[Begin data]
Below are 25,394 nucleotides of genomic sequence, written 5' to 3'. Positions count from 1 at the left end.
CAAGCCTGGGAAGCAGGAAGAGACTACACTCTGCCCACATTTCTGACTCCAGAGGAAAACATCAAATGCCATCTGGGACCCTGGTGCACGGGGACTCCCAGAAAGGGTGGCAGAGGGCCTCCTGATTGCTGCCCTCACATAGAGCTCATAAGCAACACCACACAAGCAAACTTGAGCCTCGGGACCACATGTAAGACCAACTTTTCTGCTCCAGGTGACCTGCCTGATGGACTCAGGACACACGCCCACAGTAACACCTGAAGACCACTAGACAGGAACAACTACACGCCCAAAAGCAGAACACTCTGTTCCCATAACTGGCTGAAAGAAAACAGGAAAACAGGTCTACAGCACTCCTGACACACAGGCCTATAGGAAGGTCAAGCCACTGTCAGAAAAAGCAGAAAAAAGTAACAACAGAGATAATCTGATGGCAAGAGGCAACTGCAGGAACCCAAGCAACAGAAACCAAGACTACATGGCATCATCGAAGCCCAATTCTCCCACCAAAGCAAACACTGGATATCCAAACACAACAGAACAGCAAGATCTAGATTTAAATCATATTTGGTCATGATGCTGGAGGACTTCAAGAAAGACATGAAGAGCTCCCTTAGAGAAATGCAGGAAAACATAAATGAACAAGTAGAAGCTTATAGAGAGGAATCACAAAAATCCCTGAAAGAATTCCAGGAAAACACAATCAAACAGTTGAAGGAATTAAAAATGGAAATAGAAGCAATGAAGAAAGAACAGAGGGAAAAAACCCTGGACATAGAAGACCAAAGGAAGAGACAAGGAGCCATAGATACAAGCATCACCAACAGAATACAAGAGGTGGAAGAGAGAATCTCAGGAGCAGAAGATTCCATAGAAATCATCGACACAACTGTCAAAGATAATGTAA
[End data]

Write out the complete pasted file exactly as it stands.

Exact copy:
Below are 25,394 nucleotides of genomic sequence, written 5' to 3'. Positions count from 1 at the left end.
CAAGCCTGGGAAGCAGGAAGAGACTACACTCTGCCCACATTTCTGACTCCAGAGGAAAACATCAAATGCCATCTGGGACCCTGGTGCACGGGGACTCCCAGAAAGGGTGGCAGAGGGCCTCCTGATTGCTGCCCTCACATAGAGCTCATAAGCAACACCACACAAGCAAACTTGAGCCTCGGGACCACATGTAAGACCAACTTTTCTGCTCCAGGTGACCTGCCTGATGGACTCAGGACACACGCCCACAGTAACACCTGAAGACCACTAGACAGGAACAACTACACGCCCAAAAGCAGAACACTCTGTTCCCATAACTGGCTGAAAGAAAACAGGAAAACAGGTCTACAGCACTCCTGACACACAGGCCTATAGGAAGGTCAAGCCACTGTCAGAAAAAGCAGAAAAAAGTAACAACAGAGATAATCTGATGGCAAGAGGCAACTGCAGGAACCCAAGCAACAGAAACCAAGACTACATGGCATCATCGAAGCCCAATTCTCCCACCAAAGCAAACACTGGATATCCAAACACAACAGAACAGCAAGATCTAGATTTAAATCATATTTGGTCATGATGCTGGAGGACTTCAAGAAAGACATGAAGAGCTCCCTTAGAGAAATGCAGGAAAACATAAATGAACAAGTAGAAGCTTATAGAGAGGAATCACAAAAATCCCTGAAAGAATTCCAGGAAAACACAATCAAACAGTTGAAGGAATTAAAAATGGAAATAGAAGCAATGAAGAAAGAACAGAGGGAAAAAACCCTGGACATAGAAGACCAAAGGAAGAGACAAGGAGCCATAGATACAAGCATCACCAACAGAATACAAGAGGTGGAAGAGAGAATCTCAGGAGCAGAAGATTCCATAGAAATCATCGACACAACTGTCAAAGATAATGTAA